I'm a 'NOW' person. When I say I'll do something I do it, or if I get excited about something I start working on it immediately. Not tomorrow or next week, but NOW. Nah, I'm just kidding... but its sounds cool when I say it, doesn't it? I won't lie, I do try, but I still have quite a long way to go when it comes to self mastery and discipline. One thing I've mastered though, is to cover as much ground whenever I can.  I do this for a number of reasons. The first one is that I know I won't always feel fired up. I work in bursts of superhuman energy- so much that at times I amaze myself, but at the same time I also have my off days (not sure what the opposite of superhuman is). So I try to cover as much ground during my ON days. The second reason is that I believe everything happens for a reason. So I take that inspiration and use it as a compass, to guide me towards my dream. While it may not always makes sense most of the time, I believe it will all

Avoid making this mistake when setting prices

When it comes to setting prices one thing we all seem to understand is that we need to add a markup to our cost. While this may seem easy, many small business owners take it at face value. e.g. I bought this for $5 so if I sell it at $10 I'm making 100% profit.  While that's a good start, it is not the end. They are making one critical mistake:  ignoring their fixed costs - and as a result, they undercharge. That's because most small business owners will tell you they don't take a salary or they understate their fixed costs. I work from home so I don't pay rent but at the end of the day, you still need to live, don't you?  Examples of costs that small business owners ignore How much do you deduct from your business for: • lunch • airtime • the electricity you use to bake • water • transport • the money you gave your helpers to 'buy a drink' and so on.  These amounts may seem inconsequential but over time they become significant... and they need to be fac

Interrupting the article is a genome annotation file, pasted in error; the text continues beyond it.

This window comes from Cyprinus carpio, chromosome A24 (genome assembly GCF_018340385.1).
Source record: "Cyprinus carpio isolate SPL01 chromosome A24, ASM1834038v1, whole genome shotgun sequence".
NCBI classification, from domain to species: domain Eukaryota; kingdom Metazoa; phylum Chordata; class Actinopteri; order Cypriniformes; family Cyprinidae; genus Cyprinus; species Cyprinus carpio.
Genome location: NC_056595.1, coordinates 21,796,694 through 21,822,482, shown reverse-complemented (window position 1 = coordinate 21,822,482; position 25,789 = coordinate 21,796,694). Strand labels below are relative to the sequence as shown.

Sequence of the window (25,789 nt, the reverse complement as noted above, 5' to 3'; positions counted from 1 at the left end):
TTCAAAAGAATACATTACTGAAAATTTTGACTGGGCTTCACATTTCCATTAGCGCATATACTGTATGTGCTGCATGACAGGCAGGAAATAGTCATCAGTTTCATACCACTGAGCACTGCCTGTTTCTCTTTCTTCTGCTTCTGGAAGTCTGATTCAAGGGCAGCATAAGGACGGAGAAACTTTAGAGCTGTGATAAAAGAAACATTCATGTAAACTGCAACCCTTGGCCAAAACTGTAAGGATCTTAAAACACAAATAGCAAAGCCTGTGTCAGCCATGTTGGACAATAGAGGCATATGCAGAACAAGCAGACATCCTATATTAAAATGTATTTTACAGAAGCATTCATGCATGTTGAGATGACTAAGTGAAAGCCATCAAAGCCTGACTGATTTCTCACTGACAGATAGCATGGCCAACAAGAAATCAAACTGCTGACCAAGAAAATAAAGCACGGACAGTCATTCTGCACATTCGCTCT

The Journal of an African Tech Startup Founder: Part 4- Bringing my A game

In previous articles, I shared my backstory, my biggest risk and the motivation behind everything I'm doing. In this article I'll talk more about my personal plan and roadmap towards the vision. First and foremost, I make apps- Android apps to be specific. My flagship app is called the Business Builder- Small Business Management Suite and I've made a more advanced version of it called Asaqè Business Pro . Which is the one I'm currently pushing and hoping will bring us the big bucks. Both apps are available on the Google Playstore and they are intended to help people especially in lower income economies to start and grow sustainable businesses. When most people think about apps, or software in general, they consider the technical functions... what does it do? What technology does it use and so on. I've since come to realize that there is more to it. To quote George Berkowski: It's not just an app, it's a business. Creating the software is the easy part. I'